‘[Kinsky] has a poet’s ear for rhythm and precision, elegantly rendered in Caroline Schmidt’s translation. The author has a great gift for describing landscape; she lingers meticulously over rocks and ridges and the ancient formation of mountains.’
Charlie Lee, Times Literary Supplement

‘While the narrator offers insights about collective trauma and the transformative impact of nature’s whims on one’s sense of home, the book is filled with the voices of the landscape’s inhabitants.’
New Yorker

‘Moving testimonies from fictionalised inhabitants of Friuli are interspersed with detailed observations about the landscape, geology, history and folklore of the area, all set down in precise, mellifluous prose.’
Michael Delgado, i News

‘In Esther Kinsky, German literature has an author whose books are full of poetic intelligence…. A brilliant new novel.’
—  Neue Zürcher Zeitung

Rombo is staggering. There is something epic about it.… It’s about how we make places habitable – homes, memories, the past – and carry on.’
Magnus Rena, Review 31

‘Gracefully translated by Caroline Schmidt, Rombo is ambitious in its aim of presenting the total ecosystem of an area: geology, gossip, flora and folktales rub up against each other in an accumulating series of vignettes. Each voice remains distinct, however, in Kinsky’s delicately insistent prose, which draws its reader into the confidence of the village community.… The notion of tales ‘written into the landscape’ underpins a central preoccupation of Kinsky’s intimate and poised novel: what happens when a landscape loses its legibility?’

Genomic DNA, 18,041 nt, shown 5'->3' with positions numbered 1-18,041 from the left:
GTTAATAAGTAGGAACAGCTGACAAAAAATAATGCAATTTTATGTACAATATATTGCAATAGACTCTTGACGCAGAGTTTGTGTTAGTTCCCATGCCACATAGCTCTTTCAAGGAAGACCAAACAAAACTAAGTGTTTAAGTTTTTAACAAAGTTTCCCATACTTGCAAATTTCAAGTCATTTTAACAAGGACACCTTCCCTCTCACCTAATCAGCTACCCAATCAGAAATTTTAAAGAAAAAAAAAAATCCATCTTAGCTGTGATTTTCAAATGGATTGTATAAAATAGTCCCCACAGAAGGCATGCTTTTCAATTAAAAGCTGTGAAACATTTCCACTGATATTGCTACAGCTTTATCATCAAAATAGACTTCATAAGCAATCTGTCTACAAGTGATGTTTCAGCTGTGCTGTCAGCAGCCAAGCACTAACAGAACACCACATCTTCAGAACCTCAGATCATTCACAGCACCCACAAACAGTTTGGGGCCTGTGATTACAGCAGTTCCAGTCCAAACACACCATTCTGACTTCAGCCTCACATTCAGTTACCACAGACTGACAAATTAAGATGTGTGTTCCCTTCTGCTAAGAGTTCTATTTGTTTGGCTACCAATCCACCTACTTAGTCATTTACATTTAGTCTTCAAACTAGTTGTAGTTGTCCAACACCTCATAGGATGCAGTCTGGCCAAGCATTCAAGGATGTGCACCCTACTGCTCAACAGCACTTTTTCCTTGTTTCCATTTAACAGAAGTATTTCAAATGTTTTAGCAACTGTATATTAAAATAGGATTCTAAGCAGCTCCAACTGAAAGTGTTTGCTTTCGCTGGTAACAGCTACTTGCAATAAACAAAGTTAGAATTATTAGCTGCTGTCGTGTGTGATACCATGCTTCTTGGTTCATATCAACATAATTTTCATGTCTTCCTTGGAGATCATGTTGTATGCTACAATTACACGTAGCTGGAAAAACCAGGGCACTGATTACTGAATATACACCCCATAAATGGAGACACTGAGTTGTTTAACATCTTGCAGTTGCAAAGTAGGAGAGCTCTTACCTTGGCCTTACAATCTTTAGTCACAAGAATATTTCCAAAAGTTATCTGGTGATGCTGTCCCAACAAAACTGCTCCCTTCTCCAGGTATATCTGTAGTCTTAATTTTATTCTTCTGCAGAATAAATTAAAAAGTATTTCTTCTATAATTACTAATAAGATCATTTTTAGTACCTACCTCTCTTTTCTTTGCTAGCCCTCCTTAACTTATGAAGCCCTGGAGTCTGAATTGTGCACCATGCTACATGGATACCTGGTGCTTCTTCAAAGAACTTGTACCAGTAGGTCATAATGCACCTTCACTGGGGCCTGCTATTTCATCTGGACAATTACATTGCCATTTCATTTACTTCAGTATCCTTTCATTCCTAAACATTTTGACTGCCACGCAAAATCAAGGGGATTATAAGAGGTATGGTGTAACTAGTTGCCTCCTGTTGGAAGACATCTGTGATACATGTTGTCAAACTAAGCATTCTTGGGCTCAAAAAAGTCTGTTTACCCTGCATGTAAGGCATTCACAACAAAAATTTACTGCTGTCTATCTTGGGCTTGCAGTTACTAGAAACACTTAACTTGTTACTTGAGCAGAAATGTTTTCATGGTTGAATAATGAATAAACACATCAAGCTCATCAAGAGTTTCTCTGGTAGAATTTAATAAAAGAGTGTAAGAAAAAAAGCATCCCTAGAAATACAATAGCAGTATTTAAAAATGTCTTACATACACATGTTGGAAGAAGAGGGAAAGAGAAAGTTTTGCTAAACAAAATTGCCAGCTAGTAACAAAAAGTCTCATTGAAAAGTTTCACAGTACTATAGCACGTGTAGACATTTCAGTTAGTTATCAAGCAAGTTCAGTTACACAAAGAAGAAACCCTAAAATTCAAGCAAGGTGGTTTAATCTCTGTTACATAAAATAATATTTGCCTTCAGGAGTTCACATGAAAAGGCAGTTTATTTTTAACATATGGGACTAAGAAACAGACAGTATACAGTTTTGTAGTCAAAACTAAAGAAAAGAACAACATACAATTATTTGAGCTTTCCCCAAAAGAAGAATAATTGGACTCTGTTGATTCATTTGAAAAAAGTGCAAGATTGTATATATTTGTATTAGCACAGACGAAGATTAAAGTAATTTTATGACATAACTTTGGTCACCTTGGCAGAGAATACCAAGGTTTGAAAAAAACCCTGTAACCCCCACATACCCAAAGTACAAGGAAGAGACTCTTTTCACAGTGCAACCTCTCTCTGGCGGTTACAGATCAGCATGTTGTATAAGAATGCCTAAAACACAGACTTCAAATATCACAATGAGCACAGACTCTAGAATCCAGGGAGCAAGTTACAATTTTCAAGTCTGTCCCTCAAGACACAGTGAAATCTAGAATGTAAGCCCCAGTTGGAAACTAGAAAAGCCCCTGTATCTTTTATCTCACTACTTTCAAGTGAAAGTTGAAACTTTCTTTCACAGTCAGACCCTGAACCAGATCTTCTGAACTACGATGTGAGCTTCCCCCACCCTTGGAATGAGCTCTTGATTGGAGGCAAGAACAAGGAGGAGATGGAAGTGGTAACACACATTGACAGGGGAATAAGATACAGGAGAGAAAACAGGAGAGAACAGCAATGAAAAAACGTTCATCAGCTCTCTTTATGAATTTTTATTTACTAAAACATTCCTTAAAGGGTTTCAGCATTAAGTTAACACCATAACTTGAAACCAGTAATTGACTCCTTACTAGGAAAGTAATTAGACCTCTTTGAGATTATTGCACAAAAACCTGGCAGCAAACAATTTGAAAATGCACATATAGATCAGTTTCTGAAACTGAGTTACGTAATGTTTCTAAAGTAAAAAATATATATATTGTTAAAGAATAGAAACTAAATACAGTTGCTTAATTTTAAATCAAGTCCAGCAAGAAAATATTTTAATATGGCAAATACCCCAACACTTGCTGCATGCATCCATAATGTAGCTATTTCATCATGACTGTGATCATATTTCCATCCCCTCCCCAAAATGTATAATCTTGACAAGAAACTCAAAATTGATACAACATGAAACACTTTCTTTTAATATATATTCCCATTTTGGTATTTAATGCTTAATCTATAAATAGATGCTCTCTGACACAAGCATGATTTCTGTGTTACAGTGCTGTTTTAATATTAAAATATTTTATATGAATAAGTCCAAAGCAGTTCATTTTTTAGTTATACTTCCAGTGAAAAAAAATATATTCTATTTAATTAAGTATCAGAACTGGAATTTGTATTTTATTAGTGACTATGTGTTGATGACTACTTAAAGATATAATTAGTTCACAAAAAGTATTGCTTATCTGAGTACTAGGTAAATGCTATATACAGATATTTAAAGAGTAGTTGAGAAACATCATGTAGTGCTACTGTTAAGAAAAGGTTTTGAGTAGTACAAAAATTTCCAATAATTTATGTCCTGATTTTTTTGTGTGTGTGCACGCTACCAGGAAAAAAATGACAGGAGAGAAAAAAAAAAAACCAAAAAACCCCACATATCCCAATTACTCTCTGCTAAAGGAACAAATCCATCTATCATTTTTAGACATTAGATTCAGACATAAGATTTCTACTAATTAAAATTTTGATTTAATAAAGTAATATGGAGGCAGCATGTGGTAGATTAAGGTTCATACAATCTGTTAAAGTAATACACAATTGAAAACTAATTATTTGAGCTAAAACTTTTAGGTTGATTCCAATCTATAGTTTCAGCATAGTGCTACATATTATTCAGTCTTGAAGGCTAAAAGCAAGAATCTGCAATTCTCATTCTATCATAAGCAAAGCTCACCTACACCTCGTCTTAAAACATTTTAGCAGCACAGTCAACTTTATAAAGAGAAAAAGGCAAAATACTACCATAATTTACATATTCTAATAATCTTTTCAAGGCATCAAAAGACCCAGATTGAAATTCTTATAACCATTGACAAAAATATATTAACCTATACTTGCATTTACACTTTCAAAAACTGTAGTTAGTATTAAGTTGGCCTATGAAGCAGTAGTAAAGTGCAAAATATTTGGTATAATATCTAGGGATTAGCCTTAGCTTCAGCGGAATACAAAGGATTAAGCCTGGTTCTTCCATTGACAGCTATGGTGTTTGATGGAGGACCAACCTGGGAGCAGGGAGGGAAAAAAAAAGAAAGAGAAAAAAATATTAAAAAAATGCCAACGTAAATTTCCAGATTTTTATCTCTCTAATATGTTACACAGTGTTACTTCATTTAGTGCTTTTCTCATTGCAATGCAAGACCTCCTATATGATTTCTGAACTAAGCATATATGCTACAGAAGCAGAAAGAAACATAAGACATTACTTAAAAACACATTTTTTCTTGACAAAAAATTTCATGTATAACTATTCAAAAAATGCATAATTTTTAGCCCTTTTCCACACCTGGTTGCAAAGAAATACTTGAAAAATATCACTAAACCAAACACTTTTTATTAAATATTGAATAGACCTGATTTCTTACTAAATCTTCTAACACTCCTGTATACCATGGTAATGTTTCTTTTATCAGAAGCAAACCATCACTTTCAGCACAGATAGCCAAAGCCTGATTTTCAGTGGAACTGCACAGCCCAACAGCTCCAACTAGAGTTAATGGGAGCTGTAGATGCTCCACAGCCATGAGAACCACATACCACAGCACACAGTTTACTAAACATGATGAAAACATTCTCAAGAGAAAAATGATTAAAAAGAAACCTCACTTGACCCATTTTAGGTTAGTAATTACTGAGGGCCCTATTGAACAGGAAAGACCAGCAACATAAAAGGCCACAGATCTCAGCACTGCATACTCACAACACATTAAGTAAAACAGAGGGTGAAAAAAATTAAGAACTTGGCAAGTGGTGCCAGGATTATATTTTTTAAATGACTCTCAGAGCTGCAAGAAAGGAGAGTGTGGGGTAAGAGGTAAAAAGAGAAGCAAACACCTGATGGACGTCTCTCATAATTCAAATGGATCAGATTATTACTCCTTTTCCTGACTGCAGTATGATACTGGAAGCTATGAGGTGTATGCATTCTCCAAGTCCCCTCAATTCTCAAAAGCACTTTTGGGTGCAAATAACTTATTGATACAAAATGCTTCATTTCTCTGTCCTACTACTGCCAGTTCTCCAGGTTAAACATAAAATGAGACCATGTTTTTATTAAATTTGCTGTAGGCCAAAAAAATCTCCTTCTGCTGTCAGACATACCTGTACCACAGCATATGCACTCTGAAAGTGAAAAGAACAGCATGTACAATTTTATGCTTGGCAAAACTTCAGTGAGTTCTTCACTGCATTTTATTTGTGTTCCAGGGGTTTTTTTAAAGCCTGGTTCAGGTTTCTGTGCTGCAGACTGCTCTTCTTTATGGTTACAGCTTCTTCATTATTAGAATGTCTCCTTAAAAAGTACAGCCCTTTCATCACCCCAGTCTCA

Damian Walsh, Literary Review

‘The quality of Esther Kinsky’s writing is so good that you cannot fail to be spellbound by it.’
— The Modern Novel

Rombo, vast yet spectral, is framed around spaces where things used to be. Its sonorous lyricism – and the slow, doom-laden beauty of its translation by Caroline Schmidt – intones something beyond the page…. Something reverberates under Kinsky’s calm carousel of artefacts: in the shifting plates, the permanence and then shocking displacement, the violent reordering of the psyche.’
— Imogen Dewey, Meanjin

Praise for Grove

‘What makes Grove so noteworthy is the keening, perfectly weighted clarity of Esther Kinsky’s prose; Caroline Schmidt’s elegantly considered translation is meticulous but never overstated.’
— Lucy Scholes, Financial Times

‘This is a sublime book, born of profound, empathetic understanding.’ 
— Declan O’Driscoll, Irish Times

Esther Kinsky grew up by the river Rhine and lived in London for twelve years. She is the author of six volumes of poetry, five novels (Summer ResortBanatskoRiverGroveRombo), numerous essays on language, poetry and translation and three children’s books. She has translated many notable English (John Clare, Henry David Thoreau, Iain Sinclair) and Polish (Joanna Bator, Miron Białoszewski, Magdalena Tulli) authors into German. Both River and Grove won numerous literary prizes in Germany. Seeing Further is her fourth book published by Fitzcarraldo Editions.

Caroline Schmidt was born in Princeton. She translated Esther Kinsky’s Grove, and has translated poetry by Friederike Mayröcker, and art historical essays, museum catalogues and exhibition texts for Albertina in Vienna and Pinakothek der Moderne in Munich, among others. She lives in Berlin.